It’s considered bad luck to change the name of your boat!

I’m absolutely a sceptic when it comes to superstition, but I do like tradition and I would never have changed the name of the boat. The previous owner but one owned the boat for twenty odd years. It’s a ship’s lifeboat conversion and she bought it from the guy who did the conversion in the nineties.

A motorboat called Nora motoring along a peaceful river

She was always single handed and she said the name of her boat “Saucy Jack” was well known. So when she sold the boat and bought a new one, fifteen years or so ago , she wanted to keep the boat name so that people will know it was still her, and give her a hand with mooring. Her new Saucy Jack is still moored at Tiptree marina. An Aquacraft 40’ or something similar.

She sold it to a guy who moored it at Cathedral Marina, Ely and lived on it there. A condition of the sale was that he had to change the name, and he chose “Nora”.

We both hated the name when we bought the boat, but it has grown on us.

An old motor boat that looks a little like a fishing boat moored outside a pub

In the first few years of owning the boat I asked a boating friend a lot for advice. He used to answer the phone “Noraid”, which was amusing if in bad taste.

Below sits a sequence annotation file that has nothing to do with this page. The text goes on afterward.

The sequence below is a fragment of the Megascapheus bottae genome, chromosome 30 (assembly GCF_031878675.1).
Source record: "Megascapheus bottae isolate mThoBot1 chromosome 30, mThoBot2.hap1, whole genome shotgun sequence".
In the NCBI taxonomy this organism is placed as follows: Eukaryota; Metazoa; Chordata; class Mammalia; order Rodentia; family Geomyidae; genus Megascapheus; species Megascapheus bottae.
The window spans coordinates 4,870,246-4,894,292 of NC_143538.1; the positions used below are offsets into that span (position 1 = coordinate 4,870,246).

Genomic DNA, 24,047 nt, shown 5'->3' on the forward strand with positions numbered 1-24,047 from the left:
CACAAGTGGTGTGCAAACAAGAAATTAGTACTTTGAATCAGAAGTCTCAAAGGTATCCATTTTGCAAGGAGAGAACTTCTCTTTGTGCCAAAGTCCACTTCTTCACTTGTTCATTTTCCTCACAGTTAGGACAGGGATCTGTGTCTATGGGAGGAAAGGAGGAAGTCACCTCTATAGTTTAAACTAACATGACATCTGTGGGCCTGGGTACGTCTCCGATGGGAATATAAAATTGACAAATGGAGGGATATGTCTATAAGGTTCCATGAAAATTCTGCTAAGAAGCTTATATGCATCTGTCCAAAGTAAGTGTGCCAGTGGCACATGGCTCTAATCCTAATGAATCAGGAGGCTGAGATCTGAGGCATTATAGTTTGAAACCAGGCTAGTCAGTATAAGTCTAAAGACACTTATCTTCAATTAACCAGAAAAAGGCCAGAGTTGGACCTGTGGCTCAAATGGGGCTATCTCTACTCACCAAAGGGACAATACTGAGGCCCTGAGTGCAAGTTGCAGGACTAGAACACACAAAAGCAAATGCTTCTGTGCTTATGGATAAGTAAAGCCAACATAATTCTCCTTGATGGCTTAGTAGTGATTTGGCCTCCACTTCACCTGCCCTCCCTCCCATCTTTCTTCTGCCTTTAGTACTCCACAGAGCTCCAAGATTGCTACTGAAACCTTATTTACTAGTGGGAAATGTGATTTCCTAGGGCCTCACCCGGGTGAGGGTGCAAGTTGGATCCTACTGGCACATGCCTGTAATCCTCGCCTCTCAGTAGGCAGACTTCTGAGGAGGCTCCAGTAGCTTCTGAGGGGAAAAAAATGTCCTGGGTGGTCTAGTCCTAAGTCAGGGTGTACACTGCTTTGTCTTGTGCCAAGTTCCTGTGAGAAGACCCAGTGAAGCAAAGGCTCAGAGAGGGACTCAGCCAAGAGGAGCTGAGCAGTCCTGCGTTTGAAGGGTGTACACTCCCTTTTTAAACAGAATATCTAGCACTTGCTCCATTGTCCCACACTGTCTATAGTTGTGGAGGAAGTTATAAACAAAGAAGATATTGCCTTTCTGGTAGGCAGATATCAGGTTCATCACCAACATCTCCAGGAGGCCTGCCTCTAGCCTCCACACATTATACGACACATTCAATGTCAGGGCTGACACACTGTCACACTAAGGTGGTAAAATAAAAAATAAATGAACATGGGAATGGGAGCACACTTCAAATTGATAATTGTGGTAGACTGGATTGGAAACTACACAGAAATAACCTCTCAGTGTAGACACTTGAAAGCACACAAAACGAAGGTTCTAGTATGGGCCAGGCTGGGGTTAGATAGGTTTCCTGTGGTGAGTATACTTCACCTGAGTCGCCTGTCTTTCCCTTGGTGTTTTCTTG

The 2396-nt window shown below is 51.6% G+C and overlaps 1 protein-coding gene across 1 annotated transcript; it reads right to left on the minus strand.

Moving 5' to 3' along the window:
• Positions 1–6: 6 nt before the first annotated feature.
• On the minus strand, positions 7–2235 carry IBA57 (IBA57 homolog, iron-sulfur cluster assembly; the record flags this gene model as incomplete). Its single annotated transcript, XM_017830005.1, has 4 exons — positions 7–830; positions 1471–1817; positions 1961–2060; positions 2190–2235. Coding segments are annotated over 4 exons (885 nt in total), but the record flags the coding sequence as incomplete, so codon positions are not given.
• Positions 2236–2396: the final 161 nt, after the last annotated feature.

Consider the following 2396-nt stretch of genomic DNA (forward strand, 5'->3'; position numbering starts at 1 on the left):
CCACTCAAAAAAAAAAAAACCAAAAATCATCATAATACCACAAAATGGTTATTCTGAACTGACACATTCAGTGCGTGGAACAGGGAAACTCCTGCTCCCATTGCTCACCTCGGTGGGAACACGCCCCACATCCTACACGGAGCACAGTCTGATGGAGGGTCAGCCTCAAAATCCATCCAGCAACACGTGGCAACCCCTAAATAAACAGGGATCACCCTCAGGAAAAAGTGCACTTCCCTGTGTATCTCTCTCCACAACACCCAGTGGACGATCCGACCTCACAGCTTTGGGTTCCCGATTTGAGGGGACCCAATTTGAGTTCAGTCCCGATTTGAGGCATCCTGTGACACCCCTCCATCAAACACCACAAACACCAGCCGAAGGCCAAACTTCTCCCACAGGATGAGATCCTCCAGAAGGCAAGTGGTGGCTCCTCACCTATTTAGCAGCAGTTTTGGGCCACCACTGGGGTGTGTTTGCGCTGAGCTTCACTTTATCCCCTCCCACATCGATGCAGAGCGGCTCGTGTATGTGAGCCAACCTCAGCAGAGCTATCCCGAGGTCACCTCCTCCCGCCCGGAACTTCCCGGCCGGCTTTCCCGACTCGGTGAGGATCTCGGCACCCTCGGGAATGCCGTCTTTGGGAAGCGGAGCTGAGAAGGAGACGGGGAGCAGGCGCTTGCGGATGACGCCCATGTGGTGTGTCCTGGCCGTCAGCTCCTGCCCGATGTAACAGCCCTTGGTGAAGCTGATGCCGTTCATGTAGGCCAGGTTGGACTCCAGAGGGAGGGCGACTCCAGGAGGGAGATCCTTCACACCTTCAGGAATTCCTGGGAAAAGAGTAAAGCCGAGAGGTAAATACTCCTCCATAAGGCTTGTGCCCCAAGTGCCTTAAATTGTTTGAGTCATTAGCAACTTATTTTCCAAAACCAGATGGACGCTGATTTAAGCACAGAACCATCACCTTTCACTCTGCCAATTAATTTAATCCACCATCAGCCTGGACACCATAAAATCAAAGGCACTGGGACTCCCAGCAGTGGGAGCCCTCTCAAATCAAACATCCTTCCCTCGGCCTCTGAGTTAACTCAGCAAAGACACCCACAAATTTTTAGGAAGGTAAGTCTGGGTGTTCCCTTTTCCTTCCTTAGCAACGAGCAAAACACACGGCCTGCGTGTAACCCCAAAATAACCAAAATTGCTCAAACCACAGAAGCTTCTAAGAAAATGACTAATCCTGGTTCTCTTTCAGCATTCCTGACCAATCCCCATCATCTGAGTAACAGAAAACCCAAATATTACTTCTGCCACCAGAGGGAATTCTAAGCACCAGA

In hindsight it was a bad decision to buy that boat as our first boat. Because it’s a lifeboat conversion nothing is standard, and some parts of the conversion were done with poor materials and even less skill. It’s been a steep learning curve.

For example I would have struggled to point out where a boat engine’s gearbox was when we bought the boat. Since then I’ve changed both gearboxes twice. First time with a friend’s help, then three times on my own.The gearboxes are too small and only just rated for the output of the two large Perkins diesels (4.5l – 60hp). They overheat which causes the plates to slip. They lose shardds of metal which then ruins the plates and then need to be rebuilt. A bad design. The port box was a Hurth HBW150r and rated for engines of 10-60HP. The port engine had a ZF Gearbox with even lower output a ZF10M. I replaced this with a ZF15m (ZF bought Hurth sometime ago) which had the exact same alignment for the prop and engine. I then replaced the starboard gearbox with a ZF15m (the newer version of the Hurth HBW150r). Then I’ve had both boxes rebuilt.

A clean gearbox sat on a wooden desk.

There are some threaded holes on the side of the box. Here you can attach a box and pump water through it to cool the gearbox. Apparently this keeps it cool and makes them last a lot longer. However, they are next to impossible to find. I saw one once at a boat jumble. The guy wanted £200!

A pair of dirty gearboxes on a bench.